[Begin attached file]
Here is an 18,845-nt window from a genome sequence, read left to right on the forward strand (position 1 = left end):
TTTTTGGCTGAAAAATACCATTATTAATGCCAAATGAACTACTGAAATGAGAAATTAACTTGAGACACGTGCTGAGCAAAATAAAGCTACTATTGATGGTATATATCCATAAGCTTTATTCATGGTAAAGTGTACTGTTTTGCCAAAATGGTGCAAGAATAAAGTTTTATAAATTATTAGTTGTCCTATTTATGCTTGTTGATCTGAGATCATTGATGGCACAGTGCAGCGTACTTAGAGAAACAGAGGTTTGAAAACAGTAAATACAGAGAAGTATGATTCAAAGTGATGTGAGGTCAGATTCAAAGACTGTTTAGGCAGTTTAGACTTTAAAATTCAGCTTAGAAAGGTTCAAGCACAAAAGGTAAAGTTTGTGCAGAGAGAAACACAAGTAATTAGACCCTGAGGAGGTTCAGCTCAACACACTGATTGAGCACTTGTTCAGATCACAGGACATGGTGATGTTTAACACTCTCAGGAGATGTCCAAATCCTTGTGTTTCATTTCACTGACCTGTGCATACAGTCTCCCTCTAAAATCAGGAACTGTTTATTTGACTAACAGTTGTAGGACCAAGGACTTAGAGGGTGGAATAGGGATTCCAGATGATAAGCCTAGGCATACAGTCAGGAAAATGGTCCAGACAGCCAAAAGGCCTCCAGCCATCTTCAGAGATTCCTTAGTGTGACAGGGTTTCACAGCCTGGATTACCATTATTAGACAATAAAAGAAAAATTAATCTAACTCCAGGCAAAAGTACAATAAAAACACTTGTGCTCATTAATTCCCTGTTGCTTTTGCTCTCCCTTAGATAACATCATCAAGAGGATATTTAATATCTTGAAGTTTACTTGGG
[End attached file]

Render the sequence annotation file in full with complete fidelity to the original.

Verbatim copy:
Here is an 18,845-nt window from a genome sequence, read left to right on the forward strand (position 1 = left end):
TTTTTGGCTGAAAAATACCATTATTAATGCCAAATGAACTACTGAAATGAGAAATTAACTTGAGACACGTGCTGAGCAAAATAAAGCTACTATTGATGGTATATATCCATAAGCTTTATTCATGGTAAAGTGTACTGTTTTGCCAAAATGGTGCAAGAATAAAGTTTTATAAATTATTAGTTGTCCTATTTATGCTTGTTGATCTGAGATCATTGATGGCACAGTGCAGCGTACTTAGAGAAACAGAGGTTTGAAAACAGTAAATACAGAGAAGTATGATTCAAAGTGATGTGAGGTCAGATTCAAAGACTGTTTAGGCAGTTTAGACTTTAAAATTCAGCTTAGAAAGGTTCAAGCACAAAAGGTAAAGTTTGTGCAGAGAGAAACACAAGTAATTAGACCCTGAGGAGGTTCAGCTCAACACACTGATTGAGCACTTGTTCAGATCACAGGACATGGTGATGTTTAACACTCTCAGGAGATGTCCAAATCCTTGTGTTTCATTTCACTGACCTGTGCATACAGTCTCCCTCTAAAATCAGGAACTGTTTATTTGACTAACAGTTGTAGGACCAAGGACTTAGAGGGTGGAATAGGGATTCCAGATGATAAGCCTAGGCATACAGTCAGGAAAATGGTCCAGACAGCCAAAAGGCCTCCAGCCATCTTCAGAGATTCCTTAGTGTGACAGGGTTTCACAGCCTGGATTACCATTATTAGACAATAAAAGAAAAATTAATCTAACTCCAGGCAAAAGTACAATAAAAACACTTGTGCTCATTAATTCCCTGTTGCTTTTGCTCTCCCTTAGATAACATCATCAAGAGGATATTTAATATCTTGAAGTTTACTTGGG